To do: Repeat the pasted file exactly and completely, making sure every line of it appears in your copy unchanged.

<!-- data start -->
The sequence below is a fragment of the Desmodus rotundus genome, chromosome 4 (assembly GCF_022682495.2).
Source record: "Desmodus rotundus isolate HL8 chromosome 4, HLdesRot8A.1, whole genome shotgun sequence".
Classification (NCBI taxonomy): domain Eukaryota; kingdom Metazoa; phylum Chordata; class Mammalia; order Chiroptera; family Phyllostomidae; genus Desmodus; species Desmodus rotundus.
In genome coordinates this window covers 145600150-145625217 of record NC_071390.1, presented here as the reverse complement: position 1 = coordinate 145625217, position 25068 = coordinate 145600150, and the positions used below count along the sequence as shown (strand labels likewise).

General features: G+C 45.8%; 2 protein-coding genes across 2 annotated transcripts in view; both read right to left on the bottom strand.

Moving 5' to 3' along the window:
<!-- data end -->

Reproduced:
The sequence below is a fragment of the Desmodus rotundus genome, chromosome 4 (assembly GCF_022682495.2).
Source record: "Desmodus rotundus isolate HL8 chromosome 4, HLdesRot8A.1, whole genome shotgun sequence".
Classification (NCBI taxonomy): domain Eukaryota; kingdom Metazoa; phylum Chordata; class Mammalia; order Chiroptera; family Phyllostomidae; genus Desmodus; species Desmodus rotundus.
In genome coordinates this window covers 145600150-145625217 of record NC_071390.1, presented here as the reverse complement: position 1 = coordinate 145625217, position 25068 = coordinate 145600150, and the positions used below count along the sequence as shown (strand labels likewise).

General features: G+C 45.8%; 2 protein-coding genes across 2 annotated transcripts in view; both read right to left on the bottom strand.

Moving 5' to 3' along the window: